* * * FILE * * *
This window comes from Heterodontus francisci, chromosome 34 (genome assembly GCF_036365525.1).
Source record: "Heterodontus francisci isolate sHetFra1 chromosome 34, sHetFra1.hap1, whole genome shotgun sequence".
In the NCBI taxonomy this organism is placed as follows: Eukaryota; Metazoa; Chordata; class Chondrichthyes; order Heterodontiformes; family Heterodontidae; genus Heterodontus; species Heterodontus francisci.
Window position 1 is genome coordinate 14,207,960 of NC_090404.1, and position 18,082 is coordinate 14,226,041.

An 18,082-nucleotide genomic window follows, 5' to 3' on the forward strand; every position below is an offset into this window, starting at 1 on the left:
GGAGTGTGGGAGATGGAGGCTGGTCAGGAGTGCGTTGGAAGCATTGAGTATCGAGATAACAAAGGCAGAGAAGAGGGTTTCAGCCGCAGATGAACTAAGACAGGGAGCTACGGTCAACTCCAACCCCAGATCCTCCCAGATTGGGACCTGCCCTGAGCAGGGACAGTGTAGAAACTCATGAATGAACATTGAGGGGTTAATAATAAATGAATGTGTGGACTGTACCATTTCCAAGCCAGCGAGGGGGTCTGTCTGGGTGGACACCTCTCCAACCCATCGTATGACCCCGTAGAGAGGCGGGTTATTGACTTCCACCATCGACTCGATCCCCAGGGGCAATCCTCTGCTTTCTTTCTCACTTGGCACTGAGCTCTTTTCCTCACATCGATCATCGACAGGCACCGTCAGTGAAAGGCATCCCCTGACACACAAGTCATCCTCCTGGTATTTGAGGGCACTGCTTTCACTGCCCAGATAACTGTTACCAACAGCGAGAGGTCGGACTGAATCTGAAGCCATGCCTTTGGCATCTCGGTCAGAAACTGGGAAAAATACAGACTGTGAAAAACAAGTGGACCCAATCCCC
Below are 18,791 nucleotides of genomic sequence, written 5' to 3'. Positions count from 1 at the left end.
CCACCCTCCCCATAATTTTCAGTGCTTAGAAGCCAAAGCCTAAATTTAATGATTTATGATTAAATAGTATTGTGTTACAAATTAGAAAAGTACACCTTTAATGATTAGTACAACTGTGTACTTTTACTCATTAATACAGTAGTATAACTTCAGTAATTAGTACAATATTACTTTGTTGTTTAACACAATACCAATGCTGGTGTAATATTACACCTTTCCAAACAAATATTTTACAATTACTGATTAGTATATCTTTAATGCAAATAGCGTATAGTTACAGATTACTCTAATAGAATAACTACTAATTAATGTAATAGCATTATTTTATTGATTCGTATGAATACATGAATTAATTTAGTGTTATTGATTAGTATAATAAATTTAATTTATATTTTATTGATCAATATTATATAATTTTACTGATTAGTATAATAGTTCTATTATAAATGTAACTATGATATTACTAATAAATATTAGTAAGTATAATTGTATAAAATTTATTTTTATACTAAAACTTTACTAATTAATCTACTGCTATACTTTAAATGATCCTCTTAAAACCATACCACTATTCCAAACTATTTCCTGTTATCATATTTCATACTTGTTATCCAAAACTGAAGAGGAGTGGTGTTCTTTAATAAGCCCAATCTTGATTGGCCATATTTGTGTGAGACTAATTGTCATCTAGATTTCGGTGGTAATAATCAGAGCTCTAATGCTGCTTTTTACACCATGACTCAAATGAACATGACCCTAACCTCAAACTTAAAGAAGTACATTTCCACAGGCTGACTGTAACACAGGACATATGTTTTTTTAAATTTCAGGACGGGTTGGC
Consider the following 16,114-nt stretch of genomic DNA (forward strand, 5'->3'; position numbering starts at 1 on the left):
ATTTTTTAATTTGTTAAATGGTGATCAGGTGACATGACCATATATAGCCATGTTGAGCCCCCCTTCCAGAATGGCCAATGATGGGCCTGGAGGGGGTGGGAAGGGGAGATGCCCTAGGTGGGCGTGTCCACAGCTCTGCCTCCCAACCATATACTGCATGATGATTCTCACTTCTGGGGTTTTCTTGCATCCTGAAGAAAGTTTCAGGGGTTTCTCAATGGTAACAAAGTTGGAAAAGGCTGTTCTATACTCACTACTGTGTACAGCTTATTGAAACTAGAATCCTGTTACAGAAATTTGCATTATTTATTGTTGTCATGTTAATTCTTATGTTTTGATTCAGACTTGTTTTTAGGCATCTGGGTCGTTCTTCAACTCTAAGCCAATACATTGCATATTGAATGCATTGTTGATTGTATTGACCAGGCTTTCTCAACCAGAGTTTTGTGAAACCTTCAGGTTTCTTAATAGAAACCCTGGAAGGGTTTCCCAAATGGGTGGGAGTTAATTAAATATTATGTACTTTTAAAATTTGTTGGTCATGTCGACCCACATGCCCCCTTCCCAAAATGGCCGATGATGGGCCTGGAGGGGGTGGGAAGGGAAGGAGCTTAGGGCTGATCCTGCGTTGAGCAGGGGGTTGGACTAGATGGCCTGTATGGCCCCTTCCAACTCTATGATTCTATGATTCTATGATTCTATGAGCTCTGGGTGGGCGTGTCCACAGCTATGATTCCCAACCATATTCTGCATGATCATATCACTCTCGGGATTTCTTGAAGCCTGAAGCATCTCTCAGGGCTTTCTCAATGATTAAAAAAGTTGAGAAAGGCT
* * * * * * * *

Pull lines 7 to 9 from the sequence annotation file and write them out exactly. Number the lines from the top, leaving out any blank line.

Below are 18,791 nucleotides of genomic sequence, written 5' to 3'. Positions count from 1 at the left end.
CCACCCTCCCCATAATTTTCAGTGCTTAGAAGCCAAAGCCTAAATTTAATGATTTATGATTAAATAGTATTGTGTTACAAATTAGAAAAGTACACCTTTAATGATTAGTACAACTGTGTACTTTTACTCATTAATACAGTAGTATAACTTCAGTAATTAGTACAATATTACTTTGTTGTTTAACACAATACCAATGCTGGTGTAATATTACACCTTTCCAAACAAATATTTTACAATTACTGATTAGTATATCTTTAATGCAAATAGCGTATAGTTACAGATTACTCTAATAGAATAACTACTAATTAATGTAATAGCATTATTTTATTGATTCGTATGAATACATGAATTAATTTAGTGTTATTGATTAGTATAATAAATTTAATTTATATTTTATTGATCAATATTATATAATTTTACTGATTAGTATAATAGTTCTATTATAAATGTAACTATGATATTACTAATAAATATTAGTAAGTATAATTGTATAAAATTTATTTTTATACTAAAACTTTACTAATTAATCTACTGCTATACTTTAAATGATCCTCTTAAAACCATACCACTATTCCAAACTATTTCCTGTTATCATATTTCATACTTGTTATCCAAAACTGAAGAGGAGTGGTGTTCTTTAATAAGCCCAATCTTGATTGGCCATATTTGTGTGAGACTAATTGTCATCTAGATTTCGGTGGTAATAATCAGAGCTCTAATGCTGCTTTTTACACCATGACTCAAATGAACATGACCCTAACCTCAAACTTAAAGAAGTACATTTCCACAGGCTGACTGTAACACAGGACATATGTTTTTTTAAATTTCAGGACGGGTTGGC
Consider the following 16,114-nt stretch of genomic DNA (forward strand, 5'->3'; position numbering starts at 1 on the left):